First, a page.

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document 2 - RP - Matthew Kusen Ambition Requires...

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Matthew Kusen Ambition Requires Conscience
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Kusen 2 Ambition is the desire to do something and conscience is the knowledge of one’s own acts as right or wrong (conscience). These two words go hand and hand due to the fact that conscience is necessary in the desire of power. Through authors such as Shakespeare, Sophocles, and Huxley I can provide reasons and examples to how characters require conscience in their ambition. Also the American government, Hitler, and The Village can provide further examples of how the desire for power can outcome in ethical reasoning and prove that ambition requires conscience in the quest for power. In William Shakespeare’s’ The Tragedy of Macbeth the protagonist does anything in his power to achieve his goal of becoming King. He receives a prophecy from three witches that states, “All hail, Macbeth, that shalt be King hereafter!” (Shakespeare 306). This shows the reader that Macbeth was shown his future before it happened. After learning this he feels and knows that his destiny is to become King. He will do anything in his power to achieve his goal, while disregarding his conscience in the process. Macbeth lies, cheats, and kills individuals to fulfill his power-seeking ambition. Although he does this most of the time within seconds he still has to deal with his ongoing internal conflict throughout this entire time. Since he already has gone through with killing individuals his conscience wasn’t telling him whether or not to do it, but instead was illustrating his regret. Macbeth states in a monologue, “Is this a dagger which I see before me, The handle toward my hand?” (Shakespeare 322). The quote explains how Macbeth contemplates suicide due to the fact that he has done wrong in his attempt for power. This illuminates to the reader that his internal conflict as well as his conscience affecting his ambition. Like Macbeth there is the protagonist from Oedipus Rex . Oedipus and Macbeth have many similarities which establish a clear connection of one’s conscience playing a huge role in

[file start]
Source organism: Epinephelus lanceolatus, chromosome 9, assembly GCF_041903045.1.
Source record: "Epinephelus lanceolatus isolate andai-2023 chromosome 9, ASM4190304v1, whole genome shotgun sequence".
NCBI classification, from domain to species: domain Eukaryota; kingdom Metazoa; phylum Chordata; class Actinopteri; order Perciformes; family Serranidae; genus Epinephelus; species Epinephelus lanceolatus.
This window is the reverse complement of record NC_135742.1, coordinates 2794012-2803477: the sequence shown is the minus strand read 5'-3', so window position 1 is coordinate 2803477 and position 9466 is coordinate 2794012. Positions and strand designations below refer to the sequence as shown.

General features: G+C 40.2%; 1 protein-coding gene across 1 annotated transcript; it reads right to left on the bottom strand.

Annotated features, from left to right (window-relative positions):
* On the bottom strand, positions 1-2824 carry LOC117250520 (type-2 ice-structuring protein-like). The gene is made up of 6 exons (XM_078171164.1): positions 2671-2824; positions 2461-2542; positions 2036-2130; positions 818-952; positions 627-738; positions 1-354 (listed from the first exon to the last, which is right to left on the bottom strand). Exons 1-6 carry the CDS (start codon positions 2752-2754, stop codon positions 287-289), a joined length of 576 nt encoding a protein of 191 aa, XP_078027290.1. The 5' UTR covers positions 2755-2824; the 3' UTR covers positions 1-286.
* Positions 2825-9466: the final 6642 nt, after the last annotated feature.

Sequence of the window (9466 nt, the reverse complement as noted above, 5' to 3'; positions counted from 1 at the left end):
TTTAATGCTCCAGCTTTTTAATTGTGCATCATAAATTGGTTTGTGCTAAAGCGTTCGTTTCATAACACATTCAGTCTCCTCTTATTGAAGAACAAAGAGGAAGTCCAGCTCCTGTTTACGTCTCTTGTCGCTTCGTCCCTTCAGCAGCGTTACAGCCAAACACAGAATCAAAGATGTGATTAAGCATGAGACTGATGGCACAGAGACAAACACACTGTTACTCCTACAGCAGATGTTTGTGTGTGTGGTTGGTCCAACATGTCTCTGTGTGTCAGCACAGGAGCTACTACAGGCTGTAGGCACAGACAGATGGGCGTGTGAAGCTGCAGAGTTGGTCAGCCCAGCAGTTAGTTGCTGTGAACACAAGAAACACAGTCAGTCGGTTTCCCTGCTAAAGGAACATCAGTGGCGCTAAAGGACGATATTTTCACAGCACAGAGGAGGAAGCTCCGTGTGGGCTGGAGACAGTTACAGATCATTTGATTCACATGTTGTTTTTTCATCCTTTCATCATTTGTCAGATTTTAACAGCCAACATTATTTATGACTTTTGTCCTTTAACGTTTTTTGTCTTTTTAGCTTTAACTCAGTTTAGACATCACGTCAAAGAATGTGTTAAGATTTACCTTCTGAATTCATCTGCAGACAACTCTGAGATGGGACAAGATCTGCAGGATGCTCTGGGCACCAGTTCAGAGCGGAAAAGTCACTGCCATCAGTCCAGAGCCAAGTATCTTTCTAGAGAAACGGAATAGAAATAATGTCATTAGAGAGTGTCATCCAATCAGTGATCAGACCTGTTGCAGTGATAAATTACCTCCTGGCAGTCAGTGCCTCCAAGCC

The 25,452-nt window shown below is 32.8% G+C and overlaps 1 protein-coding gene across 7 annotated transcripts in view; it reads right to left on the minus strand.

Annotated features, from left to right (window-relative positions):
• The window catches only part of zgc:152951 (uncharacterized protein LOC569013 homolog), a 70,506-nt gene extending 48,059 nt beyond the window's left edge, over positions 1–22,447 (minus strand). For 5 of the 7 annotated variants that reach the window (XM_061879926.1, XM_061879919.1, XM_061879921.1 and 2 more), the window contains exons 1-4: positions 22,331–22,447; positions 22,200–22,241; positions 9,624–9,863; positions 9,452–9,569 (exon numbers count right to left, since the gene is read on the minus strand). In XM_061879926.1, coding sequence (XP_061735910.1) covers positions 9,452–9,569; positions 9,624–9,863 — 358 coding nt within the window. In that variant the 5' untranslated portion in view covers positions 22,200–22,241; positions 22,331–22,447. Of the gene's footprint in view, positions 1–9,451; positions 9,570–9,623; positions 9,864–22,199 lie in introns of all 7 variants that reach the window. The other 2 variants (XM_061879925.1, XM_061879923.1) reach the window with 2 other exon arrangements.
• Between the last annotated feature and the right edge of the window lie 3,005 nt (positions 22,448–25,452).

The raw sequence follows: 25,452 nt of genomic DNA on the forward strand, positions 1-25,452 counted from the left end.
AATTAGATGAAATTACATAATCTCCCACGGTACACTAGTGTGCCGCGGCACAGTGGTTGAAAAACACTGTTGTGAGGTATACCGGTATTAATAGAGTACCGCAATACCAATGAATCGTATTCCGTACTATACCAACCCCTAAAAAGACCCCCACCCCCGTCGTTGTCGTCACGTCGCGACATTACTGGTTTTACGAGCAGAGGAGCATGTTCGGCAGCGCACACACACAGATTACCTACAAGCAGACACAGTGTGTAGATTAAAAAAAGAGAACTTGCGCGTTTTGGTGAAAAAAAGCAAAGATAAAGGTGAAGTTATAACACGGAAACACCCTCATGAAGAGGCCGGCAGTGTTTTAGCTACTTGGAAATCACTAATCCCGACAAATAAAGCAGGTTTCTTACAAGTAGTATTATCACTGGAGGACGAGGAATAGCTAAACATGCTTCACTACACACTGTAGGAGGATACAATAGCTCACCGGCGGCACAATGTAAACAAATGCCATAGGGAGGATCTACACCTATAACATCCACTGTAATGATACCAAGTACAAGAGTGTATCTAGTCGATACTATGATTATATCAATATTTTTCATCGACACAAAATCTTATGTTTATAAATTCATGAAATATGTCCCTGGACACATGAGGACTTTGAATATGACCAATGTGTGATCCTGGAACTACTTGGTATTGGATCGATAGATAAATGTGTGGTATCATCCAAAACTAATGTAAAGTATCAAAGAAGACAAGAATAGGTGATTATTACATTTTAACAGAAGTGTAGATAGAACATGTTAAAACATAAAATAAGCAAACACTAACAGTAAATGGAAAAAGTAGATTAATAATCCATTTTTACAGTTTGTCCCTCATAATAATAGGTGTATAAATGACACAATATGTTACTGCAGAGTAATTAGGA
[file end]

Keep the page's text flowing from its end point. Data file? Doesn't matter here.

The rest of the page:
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Kusen 3 one’s ambition. He is told a prophecy by an oracle which predicts his destiny. Oedipus says that it was his fate to get with his mother, kill his father, and to exemplify an unreliable family role model (Sophocles 29). The oracle told him that was going to be his future. He wanted become a
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This note was uploaded on 04/14/2008 for the course PHI 100 taught by Professor Dormer during the Summer '08 term at SUNY Buffalo.

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document 2 - RP - Matthew Kusen Ambition Requires...

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